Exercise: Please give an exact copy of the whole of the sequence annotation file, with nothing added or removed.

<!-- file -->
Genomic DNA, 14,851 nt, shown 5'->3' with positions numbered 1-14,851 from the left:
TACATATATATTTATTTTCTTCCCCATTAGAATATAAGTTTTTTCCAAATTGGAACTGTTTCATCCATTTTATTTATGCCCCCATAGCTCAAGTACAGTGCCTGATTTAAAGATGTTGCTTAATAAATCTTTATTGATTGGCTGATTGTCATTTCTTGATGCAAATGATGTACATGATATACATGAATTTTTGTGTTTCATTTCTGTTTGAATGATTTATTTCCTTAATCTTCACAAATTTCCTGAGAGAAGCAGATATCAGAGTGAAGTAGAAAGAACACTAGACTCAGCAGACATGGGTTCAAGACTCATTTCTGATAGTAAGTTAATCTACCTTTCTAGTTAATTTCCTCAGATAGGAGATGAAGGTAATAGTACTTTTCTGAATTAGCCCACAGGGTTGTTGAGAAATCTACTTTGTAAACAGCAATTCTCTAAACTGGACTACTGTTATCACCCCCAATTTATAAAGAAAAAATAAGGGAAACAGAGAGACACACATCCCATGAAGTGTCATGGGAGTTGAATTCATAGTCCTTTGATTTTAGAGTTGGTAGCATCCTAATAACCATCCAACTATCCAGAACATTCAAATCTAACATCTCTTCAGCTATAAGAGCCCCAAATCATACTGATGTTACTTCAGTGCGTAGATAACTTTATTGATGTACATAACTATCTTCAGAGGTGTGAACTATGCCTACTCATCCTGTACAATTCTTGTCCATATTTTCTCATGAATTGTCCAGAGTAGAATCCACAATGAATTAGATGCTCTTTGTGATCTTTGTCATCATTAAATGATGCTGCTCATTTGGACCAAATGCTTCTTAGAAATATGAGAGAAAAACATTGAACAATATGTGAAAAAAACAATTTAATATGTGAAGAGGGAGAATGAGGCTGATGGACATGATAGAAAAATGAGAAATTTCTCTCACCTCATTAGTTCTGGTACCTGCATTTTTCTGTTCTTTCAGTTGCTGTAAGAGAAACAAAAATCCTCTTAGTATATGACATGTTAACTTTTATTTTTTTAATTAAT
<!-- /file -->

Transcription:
Genomic DNA, 14,851 nt, shown 5'->3' with positions numbered 1-14,851 from the left:
TACATATATATTTATTTTCTTCCCCATTAGAATATAAGTTTTTTCCAAATTGGAACTGTTTCATCCATTTTATTTATGCCCCCATAGCTCAAGTACAGTGCCTGATTTAAAGATGTTGCTTAATAAATCTTTATTGATTGGCTGATTGTCATTTCTTGATGCAAATGATGTACATGATATACATGAATTTTTGTGTTTCATTTCTGTTTGAATGATTTATTTCCTTAATCTTCACAAATTTCCTGAGAGAAGCAGATATCAGAGTGAAGTAGAAAGAACACTAGACTCAGCAGACATGGGTTCAAGACTCATTTCTGATAGTAAGTTAATCTACCTTTCTAGTTAATTTCCTCAGATAGGAGATGAAGGTAATAGTACTTTTCTGAATTAGCCCACAGGGTTGTTGAGAAATCTACTTTGTAAACAGCAATTCTCTAAACTGGACTACTGTTATCACCCCCAATTTATAAAGAAAAAATAAGGGAAACAGAGAGACACACATCCCATGAAGTGTCATGGGAGTTGAATTCATAGTCCTTTGATTTTAGAGTTGGTAGCATCCTAATAACCATCCAACTATCCAGAACATTCAAATCTAACATCTCTTCAGCTATAAGAGCCCCAAATCATACTGATGTTACTTCAGTGCGTAGATAACTTTATTGATGTACATAACTATCTTCAGAGGTGTGAACTATGCCTACTCATCCTGTACAATTCTTGTCCATATTTTCTCATGAATTGTCCAGAGTAGAATCCACAATGAATTAGATGCTCTTTGTGATCTTTGTCATCATTAAATGATGCTGCTCATTTGGACCAAATGCTTCTTAGAAATATGAGAGAAAAACATTGAACAATATGTGAAAAAAACAATTTAATATGTGAAGAGGGAGAATGAGGCTGATGGACATGATAGAAAAATGAGAAATTTCTCTCACCTCATTAGTTCTGGTACCTGCATTTTTCTGTTCTTTCAGTTGCTGTAAGAGAAACAAAAATCCTCTTAGTATATGACATGTTAACTTTTATTTTTTTAATTAAT